Lance Franklin – Sorry Buddy, you get a 2. I expected big things from Buddy after three weeks on the sidelines, but Phil Davis was his master. Didn’t get a sniff all game.
Luke Parker – 6. Started well but seemed to run out of steam. Trademark determination was on display, with nine tackles to go with his 21 touches, but went at 48% efficiency.
Zac Williams – 7.5. Made a huge impact in the first half in what was his first game of the season. Trailed off, as you’d expect, but none marks and six intercept possessions were incredibly valuable to the Giants, particularly when the game was there to be won.
Jeremy Howe – 6. There were no hangers, and nothing special about his game, but he was a reliable defender for most of the evening. Had six contested touches and seven intercept possessions.
Tyson Goldsack – 7.5. He was Josh Kennedy’s master for two and a half quarters, and then fatigue set in. In one-on-one contests, he looked superb, but was aided by Kennedy being unable to glove more than his share of grabs.
Did I miss anyone?
Are Yeo, Redden, Sheed and Shuey enough for West Coast to win the flag?
I have to come clean here. Prior to the start of the season, I thought west Coast would struggle with midfield depth. With Priddis and Mitchell hanging them up (two of the absolute best players on the ground in their 2017 Elimination Final win over Port Adelaide), I wasn’t expecting the next tier of players to step up so readily.
Yeo has gone to another level. He is a great competitor, and his 24 contested touches against Collingwood are evidence of this. He is already the reigning WCE Best and Fairest, and will be hard to knock off that perch this year as well. Sheed has surprised, and after a fast start, and some time back in the WAFL, has stepped into the absent Andrew Gaff’s role admirably.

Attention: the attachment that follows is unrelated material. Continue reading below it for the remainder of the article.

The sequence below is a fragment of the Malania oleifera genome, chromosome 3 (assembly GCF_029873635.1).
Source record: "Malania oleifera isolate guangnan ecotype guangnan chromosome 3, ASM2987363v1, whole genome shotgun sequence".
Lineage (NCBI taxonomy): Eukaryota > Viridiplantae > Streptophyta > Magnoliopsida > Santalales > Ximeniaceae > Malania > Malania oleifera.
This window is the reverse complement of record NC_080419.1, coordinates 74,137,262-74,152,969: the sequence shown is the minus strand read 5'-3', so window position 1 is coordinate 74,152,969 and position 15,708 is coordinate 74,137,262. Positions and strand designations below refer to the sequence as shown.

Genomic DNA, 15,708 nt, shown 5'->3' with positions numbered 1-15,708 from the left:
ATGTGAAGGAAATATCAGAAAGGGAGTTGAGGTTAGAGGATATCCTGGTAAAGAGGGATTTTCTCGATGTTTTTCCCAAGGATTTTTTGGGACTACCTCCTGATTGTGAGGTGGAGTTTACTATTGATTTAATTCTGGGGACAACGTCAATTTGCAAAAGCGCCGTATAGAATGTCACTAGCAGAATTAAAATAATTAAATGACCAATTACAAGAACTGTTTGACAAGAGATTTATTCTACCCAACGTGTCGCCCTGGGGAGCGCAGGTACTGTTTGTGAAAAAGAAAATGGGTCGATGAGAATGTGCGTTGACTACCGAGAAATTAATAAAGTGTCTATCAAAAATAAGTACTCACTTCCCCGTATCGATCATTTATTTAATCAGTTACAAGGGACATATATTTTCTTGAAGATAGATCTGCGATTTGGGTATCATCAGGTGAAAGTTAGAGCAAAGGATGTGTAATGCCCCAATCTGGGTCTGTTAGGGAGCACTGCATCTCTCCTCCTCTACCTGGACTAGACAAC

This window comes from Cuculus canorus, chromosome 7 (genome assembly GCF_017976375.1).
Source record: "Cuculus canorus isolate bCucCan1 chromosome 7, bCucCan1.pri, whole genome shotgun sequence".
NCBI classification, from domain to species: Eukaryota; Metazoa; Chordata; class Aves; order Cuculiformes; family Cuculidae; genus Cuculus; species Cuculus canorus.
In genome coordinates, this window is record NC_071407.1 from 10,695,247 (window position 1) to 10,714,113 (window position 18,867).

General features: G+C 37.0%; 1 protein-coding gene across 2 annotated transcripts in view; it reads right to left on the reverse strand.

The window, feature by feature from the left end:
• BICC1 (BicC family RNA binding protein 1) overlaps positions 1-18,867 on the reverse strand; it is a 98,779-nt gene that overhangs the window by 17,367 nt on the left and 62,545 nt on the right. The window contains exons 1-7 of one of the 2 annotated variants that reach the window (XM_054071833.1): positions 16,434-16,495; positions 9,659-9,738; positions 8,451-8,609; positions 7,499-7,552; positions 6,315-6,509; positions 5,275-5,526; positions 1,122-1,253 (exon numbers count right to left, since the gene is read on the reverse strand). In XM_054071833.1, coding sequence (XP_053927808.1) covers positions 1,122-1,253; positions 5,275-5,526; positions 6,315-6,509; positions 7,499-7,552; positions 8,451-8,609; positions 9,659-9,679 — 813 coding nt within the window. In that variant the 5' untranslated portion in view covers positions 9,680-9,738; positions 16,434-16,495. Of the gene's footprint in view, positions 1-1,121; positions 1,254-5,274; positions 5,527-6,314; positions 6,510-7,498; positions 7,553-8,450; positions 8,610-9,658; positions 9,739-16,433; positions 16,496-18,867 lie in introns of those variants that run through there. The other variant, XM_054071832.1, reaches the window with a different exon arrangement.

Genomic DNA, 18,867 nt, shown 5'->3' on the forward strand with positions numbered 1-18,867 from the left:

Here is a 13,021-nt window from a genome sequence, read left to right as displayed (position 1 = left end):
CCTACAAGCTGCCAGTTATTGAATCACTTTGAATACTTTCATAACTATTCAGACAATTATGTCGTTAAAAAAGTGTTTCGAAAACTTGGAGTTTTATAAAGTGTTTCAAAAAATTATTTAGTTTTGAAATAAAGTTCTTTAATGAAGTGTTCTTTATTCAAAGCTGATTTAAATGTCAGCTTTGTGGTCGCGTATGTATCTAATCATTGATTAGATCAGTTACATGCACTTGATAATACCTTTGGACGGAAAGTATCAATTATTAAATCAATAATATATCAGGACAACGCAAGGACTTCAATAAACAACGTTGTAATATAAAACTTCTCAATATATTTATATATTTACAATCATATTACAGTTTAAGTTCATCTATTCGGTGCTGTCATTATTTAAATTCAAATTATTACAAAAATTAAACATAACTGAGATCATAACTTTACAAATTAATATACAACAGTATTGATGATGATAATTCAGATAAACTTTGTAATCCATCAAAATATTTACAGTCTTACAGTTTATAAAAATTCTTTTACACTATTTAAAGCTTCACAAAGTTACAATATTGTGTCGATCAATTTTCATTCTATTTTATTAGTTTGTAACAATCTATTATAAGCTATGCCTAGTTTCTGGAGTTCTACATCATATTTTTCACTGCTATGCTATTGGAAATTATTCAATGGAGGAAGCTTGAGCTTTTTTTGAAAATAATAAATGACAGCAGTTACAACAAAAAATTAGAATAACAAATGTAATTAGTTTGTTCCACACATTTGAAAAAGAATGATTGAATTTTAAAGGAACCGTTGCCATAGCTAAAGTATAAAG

Then there’s Jack Redden. He has grabbed the chance on offer with both hands and shook it to within an inch of its life. He is +5 in disposals on his 2017 numbers, and is up in clearances and contested possession as well.
All this has taken an enormous weight off the shoulders of Luke Shuey, who still gets the tag when one is allocated. Whilst his numbers have dropped a little, they didn’t have to improve – everyone else has picked up the slack.
The Eagles’ improvement has been thanks to many factors, but the consistency and high-quality of the midfield and their ability to cover high-profile personnel departing has made West Coast the contenders they now are.
PS – Sorry for not believing in you earlier in the year.
Is Dusty peaking right now?
OK, first the numbers in week one of the finals. 29 disposals with 17 contested touches and 10 clearances.
Want more? No probs. 10 score involvements, three contested marks and five inside fifty disposals. He’s been threatening to do this for the last month. Actually, scrap that. He has been more than threatening – he HAS been doing it.
When the game was there to be won against the Hawks, Dustin Martin stepped to the fore with a vintage second quarter effort.